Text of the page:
For some reason, auto journalists always wax poetic about the Jetta. The handling is praised, the interior is for some reason always lauded as 99 percent of an Audi at Wienerschnitzel prices, but when I get in one I have to ask: Why?

Don’t get me wrong, the A5 Jetta is a good place to be, inside and out, but it’s not perfection, and it does not possess an interior worth $31,113. Even the base price of $24,990 without destination charge seems steep for what you get. At least you get a tiny A/C vent in your glovebox that keeps your schnitzel cold.

Out on the road the Jetta does redeem itself with an excellent driving position and feel. The steering is spot on and the steering wheel is a joy to hold with high quality control buttons. The same cannot be said of the latest VW radio however. Its operation is clunky at best. This clash between well executed and slightly off base defines the personality of the TDI Cup car. It looks fast but isn’t, its suspension handles well but VW shod the wheels with some cheap rubber which limits grip. The 6-speed DSG transmission (as tested) is however a willing partner at all times. It seems that VW has worked out some of the kinks from the earlier DSG units as there were only a few moments where you could tell it wasn’t your ordinary slushbox. Starts are smooth, hill starts are confident and it never hunts for gears like many econo-boxes. Our average mileage after a long week of mixed city and highway driving was 40.1MPG – which is downright excellent.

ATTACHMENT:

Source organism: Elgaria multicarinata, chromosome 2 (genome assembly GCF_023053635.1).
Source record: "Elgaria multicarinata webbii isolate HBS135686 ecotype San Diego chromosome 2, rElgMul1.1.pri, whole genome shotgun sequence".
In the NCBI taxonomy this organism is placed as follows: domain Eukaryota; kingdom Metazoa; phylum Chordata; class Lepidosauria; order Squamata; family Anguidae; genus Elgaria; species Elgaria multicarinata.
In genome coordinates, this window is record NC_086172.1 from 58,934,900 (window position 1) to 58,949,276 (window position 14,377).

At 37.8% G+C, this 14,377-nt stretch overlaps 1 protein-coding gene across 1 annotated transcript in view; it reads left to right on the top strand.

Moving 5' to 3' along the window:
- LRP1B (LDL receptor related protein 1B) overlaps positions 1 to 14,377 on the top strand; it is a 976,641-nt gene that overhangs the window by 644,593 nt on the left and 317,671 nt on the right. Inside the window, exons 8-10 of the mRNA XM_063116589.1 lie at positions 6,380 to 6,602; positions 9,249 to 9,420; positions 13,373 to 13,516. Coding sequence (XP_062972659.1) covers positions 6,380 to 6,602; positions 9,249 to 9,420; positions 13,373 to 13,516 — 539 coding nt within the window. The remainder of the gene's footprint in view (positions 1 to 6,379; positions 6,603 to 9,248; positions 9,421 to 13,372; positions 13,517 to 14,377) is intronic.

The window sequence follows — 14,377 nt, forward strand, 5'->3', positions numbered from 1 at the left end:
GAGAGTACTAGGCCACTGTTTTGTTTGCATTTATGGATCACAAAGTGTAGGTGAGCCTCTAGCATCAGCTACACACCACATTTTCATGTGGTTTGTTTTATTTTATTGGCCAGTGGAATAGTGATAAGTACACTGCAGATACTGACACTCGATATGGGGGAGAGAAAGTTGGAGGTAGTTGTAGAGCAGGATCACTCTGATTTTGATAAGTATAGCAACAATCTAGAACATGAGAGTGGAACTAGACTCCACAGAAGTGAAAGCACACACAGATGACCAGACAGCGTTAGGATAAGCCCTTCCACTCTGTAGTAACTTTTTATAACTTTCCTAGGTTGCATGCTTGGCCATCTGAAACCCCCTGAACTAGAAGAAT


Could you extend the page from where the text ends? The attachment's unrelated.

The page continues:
On the Autocross track, the Jetta TDI Cup is a hoot, the handling is self-assured, and having driven one with summer tires instead of the all-seasons our tester was equipped with, I can say it carves corners almost like a GTI. This of course makes sense as the Jetta TDI Cup is essentially a diesel GLI. In a race like the TDI Cup where everyone is driving the same diesel car, speed is unimportant; it’s all down to accuracy in the corners and driver skill. Aye, there’s the rub again: the Jetta TDI is an excellent car, but a sports car for the modern American it is not. The problem keeps coming back to power. Yes, it carves corners with aplomb, but when you exit that turn you’re left with a planted right foot and little scoot. On the race track, this is fine if everyone is in the same boat, but on the American highway drivers will soon discover that Camrys and Accords will outgun your schnitzel-racer every day of the week.